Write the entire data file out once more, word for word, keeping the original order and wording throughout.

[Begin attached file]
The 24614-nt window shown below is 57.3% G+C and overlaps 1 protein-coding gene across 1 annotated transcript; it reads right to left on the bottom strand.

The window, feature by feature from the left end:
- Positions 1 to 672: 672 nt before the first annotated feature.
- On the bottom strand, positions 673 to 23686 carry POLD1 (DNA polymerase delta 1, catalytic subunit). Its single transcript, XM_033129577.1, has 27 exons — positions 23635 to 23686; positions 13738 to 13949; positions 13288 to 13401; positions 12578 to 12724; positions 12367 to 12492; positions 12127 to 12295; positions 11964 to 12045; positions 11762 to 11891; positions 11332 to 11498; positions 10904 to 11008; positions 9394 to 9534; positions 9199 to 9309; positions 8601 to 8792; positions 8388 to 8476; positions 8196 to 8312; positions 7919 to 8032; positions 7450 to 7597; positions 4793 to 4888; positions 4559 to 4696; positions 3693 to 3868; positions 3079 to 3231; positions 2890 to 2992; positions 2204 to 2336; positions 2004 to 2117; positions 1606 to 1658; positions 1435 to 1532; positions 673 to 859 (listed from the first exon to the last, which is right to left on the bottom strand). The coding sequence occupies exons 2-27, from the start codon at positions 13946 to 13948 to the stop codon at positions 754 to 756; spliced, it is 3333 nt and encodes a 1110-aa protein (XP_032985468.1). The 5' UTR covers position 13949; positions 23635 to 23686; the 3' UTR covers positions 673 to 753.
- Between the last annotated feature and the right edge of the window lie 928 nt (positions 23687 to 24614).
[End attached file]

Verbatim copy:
The 24614-nt window shown below is 57.3% G+C and overlaps 1 protein-coding gene across 1 annotated transcript; it reads right to left on the bottom strand.

The window, feature by feature from the left end:
- Positions 1 to 672: 672 nt before the first annotated feature.
- On the bottom strand, positions 673 to 23686 carry POLD1 (DNA polymerase delta 1, catalytic subunit). Its single transcript, XM_033129577.1, has 27 exons — positions 23635 to 23686; positions 13738 to 13949; positions 13288 to 13401; positions 12578 to 12724; positions 12367 to 12492; positions 12127 to 12295; positions 11964 to 12045; positions 11762 to 11891; positions 11332 to 11498; positions 10904 to 11008; positions 9394 to 9534; positions 9199 to 9309; positions 8601 to 8792; positions 8388 to 8476; positions 8196 to 8312; positions 7919 to 8032; positions 7450 to 7597; positions 4793 to 4888; positions 4559 to 4696; positions 3693 to 3868; positions 3079 to 3231; positions 2890 to 2992; positions 2204 to 2336; positions 2004 to 2117; positions 1606 to 1658; positions 1435 to 1532; positions 673 to 859 (listed from the first exon to the last, which is right to left on the bottom strand). The coding sequence occupies exons 2-27, from the start codon at positions 13946 to 13948 to the stop codon at positions 754 to 756; spliced, it is 3333 nt and encodes a 1110-aa protein (XP_032985468.1). The 5' UTR covers position 13949; positions 23635 to 23686; the 3' UTR covers positions 673 to 753.
- Between the last annotated feature and the right edge of the window lie 928 nt (positions 23687 to 24614).